MSD M1 Significant funding and other support received from non-governmental sources (advertisements, etc.)

The category “Advertising” makes up 24.7% (previous year: 24.8%) of Group revenues.
Annual Report 2015 (Financial Information): Revenues by Category, p. 13 
 

Environment

Society

Supplementary GRI Standard Disclosures (supplementary to "in accordance, core" disclosures)

Governance

No. Indicator UNGC
G4-2 Key sustainability impacts, risks and opportunities

Bertelsmann is drawing on a track record of nearly 180 years to meet the current challenges and megatrends of the 21st century: from digitalization, through globalization to demographic change. The diversity of markets where the company is operating internationally requires the Group's traditions to be reconciled with contemporary expectations and issues.
What are the most relevant social and environmental topics for Bertelsmann and its divisions? In 2014, an analysis conducted with internal stakeholders identified answers to this question. Seven topics were identified as especially relevant: education, press freedom, fair working conditions, protection of media users and customers, health and eco-efficiency.
Bertelsmann continuously pursues the strategic development of its sustainability management. Cross-divisional coordination and collaboration are on the agenda, as are Group-wide targets and the Group's transparency in topics identified as priority topics for Corporate Responsibility. In 2015, international, cross-divisional CR working groups were set up for this purpose. Under the heading "Advancing CR at Bertelsmann", the working groups analyzed the status quo and requirements, and derived needs for action based on this. The interim results of this process were presented to the Bertelsmann Group Management Committee at year-end. The "Advancing CR at Bertelsmann" project will be continued in 2016.
Our Responsibility 
CR Strategy 
CR Topics 
CR Magazine, p. 14: Corporate Responsibility 
 
G4-36 Responsibility for economic, environmental and social topics

See G4-34.
 
G4-38 Composition of the highest governance body and its committees

The Members of the Supervisory Boards of Bertelsmann SE & Co. KGaA and Bertelsmann Management SE are highly qualified and have personal expertise and wide experience in management. They are drawn from different countries and have very varied backgrounds and diverse careers. A significant proportion of the Supervisory Board Members is made up of women.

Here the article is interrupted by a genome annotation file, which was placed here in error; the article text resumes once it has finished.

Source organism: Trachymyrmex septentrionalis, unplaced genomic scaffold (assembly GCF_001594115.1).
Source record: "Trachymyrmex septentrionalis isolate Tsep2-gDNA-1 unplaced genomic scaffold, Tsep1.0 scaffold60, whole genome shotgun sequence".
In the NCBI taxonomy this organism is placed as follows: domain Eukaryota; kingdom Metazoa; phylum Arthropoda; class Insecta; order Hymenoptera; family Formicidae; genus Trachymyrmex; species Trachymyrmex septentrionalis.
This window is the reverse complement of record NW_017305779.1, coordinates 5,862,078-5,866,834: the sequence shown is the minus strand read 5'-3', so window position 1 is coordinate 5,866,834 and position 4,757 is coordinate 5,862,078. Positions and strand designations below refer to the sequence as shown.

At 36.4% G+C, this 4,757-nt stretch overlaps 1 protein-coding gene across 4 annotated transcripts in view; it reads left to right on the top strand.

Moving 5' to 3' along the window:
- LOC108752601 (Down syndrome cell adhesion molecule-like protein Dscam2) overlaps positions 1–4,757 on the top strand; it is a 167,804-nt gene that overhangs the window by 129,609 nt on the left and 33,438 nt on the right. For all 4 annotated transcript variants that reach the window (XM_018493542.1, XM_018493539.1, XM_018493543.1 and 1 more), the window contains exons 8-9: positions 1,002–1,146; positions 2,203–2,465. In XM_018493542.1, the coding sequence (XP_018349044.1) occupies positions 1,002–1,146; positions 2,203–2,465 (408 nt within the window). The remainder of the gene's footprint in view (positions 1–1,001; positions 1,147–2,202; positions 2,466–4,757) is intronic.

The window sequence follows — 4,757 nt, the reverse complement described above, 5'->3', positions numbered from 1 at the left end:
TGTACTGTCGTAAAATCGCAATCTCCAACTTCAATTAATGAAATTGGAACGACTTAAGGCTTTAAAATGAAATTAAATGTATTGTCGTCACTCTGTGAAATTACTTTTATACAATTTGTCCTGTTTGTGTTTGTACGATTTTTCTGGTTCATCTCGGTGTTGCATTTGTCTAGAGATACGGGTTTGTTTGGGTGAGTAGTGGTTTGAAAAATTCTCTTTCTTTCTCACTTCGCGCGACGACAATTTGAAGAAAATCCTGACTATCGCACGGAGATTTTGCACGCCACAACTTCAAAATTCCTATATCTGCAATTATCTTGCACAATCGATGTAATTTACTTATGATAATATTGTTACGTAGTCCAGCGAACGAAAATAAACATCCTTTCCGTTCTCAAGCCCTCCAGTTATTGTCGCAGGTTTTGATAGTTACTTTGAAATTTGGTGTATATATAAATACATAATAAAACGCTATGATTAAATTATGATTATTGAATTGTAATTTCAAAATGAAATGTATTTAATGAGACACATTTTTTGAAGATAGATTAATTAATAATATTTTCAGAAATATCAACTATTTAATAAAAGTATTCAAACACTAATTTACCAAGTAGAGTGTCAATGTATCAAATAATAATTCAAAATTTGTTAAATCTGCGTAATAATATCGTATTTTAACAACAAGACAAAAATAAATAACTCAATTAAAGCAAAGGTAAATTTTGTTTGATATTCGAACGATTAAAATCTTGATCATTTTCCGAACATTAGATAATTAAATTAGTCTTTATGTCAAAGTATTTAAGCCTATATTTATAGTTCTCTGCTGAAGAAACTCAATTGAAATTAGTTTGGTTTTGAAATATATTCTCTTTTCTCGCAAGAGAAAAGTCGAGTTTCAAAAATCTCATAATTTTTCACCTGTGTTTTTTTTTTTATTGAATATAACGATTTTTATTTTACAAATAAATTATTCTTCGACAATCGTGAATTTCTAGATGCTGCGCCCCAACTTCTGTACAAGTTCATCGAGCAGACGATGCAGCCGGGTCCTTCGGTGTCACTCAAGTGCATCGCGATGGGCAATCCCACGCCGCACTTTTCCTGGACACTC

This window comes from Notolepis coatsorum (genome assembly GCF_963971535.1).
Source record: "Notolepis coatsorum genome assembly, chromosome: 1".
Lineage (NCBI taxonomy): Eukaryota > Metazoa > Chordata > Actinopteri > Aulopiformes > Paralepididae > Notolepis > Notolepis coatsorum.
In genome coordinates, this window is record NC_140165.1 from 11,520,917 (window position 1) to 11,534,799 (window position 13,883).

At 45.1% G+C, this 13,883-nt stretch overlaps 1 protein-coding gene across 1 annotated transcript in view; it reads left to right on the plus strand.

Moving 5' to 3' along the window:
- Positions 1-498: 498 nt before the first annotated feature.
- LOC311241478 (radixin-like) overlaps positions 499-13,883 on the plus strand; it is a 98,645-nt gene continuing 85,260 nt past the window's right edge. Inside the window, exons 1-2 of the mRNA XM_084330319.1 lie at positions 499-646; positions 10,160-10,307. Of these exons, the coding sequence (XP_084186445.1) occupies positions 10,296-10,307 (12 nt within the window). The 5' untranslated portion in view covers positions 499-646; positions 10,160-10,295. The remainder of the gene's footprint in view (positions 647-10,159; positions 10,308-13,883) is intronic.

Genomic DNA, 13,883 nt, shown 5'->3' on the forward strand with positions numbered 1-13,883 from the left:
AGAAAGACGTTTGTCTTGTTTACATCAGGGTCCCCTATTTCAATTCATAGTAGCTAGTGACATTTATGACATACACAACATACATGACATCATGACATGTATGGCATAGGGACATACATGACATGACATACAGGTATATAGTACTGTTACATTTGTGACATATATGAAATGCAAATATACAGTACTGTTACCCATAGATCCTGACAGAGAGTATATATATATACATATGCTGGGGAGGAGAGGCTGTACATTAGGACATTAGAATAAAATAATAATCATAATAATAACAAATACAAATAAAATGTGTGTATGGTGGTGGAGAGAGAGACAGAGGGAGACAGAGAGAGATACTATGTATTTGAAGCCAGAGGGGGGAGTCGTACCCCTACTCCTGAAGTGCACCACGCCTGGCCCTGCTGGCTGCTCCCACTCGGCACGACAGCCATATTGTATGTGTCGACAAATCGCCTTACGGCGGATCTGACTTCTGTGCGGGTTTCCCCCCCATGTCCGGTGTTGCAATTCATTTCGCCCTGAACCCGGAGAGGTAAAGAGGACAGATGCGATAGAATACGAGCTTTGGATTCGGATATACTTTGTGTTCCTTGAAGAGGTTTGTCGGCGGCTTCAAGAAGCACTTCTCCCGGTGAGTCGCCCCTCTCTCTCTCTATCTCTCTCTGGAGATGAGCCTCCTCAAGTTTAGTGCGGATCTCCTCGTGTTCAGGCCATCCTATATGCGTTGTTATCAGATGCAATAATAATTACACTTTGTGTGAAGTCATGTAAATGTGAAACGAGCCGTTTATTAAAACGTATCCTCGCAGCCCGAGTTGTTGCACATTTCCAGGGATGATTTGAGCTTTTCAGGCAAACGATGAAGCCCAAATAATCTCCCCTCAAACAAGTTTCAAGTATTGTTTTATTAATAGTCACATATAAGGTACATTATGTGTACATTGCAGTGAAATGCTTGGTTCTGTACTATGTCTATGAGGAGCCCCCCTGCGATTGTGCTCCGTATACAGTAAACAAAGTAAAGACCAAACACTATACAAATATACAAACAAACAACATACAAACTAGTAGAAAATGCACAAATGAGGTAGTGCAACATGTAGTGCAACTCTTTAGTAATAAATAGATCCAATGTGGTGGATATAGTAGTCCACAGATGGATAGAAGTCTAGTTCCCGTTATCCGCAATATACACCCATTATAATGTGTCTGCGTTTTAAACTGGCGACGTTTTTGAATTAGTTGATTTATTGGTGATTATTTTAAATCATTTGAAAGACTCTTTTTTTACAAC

Corporate Governance 
Members of the Supervisory Board 
Members of the Executive Board and Group Management Committee 
Annual Report 2015 (Financial Information), p. 134: Committees of the Supervisory Boards 
 
G4-39 Independence of the Chair of the highest governance body

The functions and responsibilities of the Bertelsmann Executive Board as the executive management body of the company and of the Supervisory Board as the highest governance body are in each case clearly defined and strictly separated from each other. The Chairman of the Supervisory Board is not simultaneously a member of the Executive Board. In Germany, pursuant to the Stock Corporation Law a Member of the Supervisory Board cannot also be simultaneously a Member of the Executive Board, authorized signatory (Prokurist) or general agent (Generalhandlungsbevollmächtigter).
 
G4-45 The highest governance body's role in the identification and management of sustainability risks and opportunities

In accordance with its mandate, the Audit and Finance Committee discussed issues of corporate financing, financial planning and development, fiscal policy, improvement of the internal control system, and compliance within the Group, in particular the compliance structure, as well as any negative deviations of business performance from budgeted performance. Moreover, the Audit and Finance Committee discussed how to manage risks to the Group's reputation and the issue of integrity within the company.
Annual Report 2015 (Financial Information), p. 127ff.: Report of the Supervisory Board 
 
G4-48 The highest committee or position that formally reviews and approves the organization's sustainability report

Bertelsmann Corporate Responsibility reporting for 2015 was approved by the Chief Human Resources Officer.